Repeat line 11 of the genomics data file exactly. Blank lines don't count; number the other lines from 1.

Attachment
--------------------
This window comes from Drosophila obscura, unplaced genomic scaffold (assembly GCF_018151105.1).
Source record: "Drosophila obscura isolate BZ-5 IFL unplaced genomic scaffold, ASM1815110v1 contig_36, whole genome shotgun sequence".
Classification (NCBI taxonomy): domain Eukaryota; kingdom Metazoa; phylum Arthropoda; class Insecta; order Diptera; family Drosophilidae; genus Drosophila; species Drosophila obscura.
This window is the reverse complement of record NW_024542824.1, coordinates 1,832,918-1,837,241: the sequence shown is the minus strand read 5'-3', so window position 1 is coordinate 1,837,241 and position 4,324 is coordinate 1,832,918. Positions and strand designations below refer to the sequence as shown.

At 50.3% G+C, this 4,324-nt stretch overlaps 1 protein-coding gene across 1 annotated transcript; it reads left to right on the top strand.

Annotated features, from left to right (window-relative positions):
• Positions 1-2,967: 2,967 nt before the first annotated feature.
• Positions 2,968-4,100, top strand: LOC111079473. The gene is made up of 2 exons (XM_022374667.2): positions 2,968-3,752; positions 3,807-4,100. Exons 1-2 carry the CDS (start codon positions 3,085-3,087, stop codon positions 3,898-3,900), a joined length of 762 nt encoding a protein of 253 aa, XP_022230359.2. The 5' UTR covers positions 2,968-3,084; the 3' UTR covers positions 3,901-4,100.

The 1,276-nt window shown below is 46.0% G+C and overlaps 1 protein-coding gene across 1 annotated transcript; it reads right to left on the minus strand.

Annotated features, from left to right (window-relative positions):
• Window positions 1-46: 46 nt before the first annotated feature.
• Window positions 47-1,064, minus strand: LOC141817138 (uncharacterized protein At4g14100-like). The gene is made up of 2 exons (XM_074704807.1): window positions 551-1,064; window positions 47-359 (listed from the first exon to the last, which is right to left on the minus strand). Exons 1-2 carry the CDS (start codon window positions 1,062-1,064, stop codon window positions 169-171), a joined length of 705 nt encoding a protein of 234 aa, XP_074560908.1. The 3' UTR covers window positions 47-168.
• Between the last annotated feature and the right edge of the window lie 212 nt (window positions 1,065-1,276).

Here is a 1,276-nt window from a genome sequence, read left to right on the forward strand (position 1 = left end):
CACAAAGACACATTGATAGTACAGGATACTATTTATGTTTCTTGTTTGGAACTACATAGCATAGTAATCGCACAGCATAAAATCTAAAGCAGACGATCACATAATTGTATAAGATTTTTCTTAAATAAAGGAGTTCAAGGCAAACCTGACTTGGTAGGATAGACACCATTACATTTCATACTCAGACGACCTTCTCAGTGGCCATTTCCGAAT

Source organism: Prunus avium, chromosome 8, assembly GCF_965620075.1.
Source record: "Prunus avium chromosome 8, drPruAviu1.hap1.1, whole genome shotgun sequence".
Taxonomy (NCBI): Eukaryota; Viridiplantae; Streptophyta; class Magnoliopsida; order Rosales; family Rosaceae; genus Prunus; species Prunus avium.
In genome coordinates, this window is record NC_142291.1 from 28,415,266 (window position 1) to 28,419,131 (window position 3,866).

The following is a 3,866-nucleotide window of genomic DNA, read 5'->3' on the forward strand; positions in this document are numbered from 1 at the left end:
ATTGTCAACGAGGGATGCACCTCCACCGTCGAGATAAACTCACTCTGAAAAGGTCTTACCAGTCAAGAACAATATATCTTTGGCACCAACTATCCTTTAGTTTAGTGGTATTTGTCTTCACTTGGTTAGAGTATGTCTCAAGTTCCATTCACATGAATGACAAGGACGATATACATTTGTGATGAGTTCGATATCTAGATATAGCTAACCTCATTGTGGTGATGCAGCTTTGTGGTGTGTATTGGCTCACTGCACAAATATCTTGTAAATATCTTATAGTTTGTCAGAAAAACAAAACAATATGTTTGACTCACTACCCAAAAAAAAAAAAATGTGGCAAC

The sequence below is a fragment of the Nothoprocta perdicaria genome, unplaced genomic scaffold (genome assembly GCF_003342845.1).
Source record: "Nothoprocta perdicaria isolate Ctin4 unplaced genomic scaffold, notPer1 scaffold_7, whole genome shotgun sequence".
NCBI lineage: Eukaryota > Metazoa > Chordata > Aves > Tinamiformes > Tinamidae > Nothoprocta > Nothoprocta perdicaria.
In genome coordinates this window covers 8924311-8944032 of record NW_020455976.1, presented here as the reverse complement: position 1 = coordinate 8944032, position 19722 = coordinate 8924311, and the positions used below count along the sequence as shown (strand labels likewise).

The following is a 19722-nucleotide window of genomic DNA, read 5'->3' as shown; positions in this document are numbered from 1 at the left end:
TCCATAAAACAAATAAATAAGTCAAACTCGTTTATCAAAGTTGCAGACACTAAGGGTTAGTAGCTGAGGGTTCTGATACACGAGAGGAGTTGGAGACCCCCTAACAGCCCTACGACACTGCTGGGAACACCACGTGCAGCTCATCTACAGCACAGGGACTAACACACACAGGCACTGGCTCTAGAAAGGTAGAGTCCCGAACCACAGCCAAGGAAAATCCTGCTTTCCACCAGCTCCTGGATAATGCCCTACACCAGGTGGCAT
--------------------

• Window positions 1-46: 46 nt before the first annotated feature.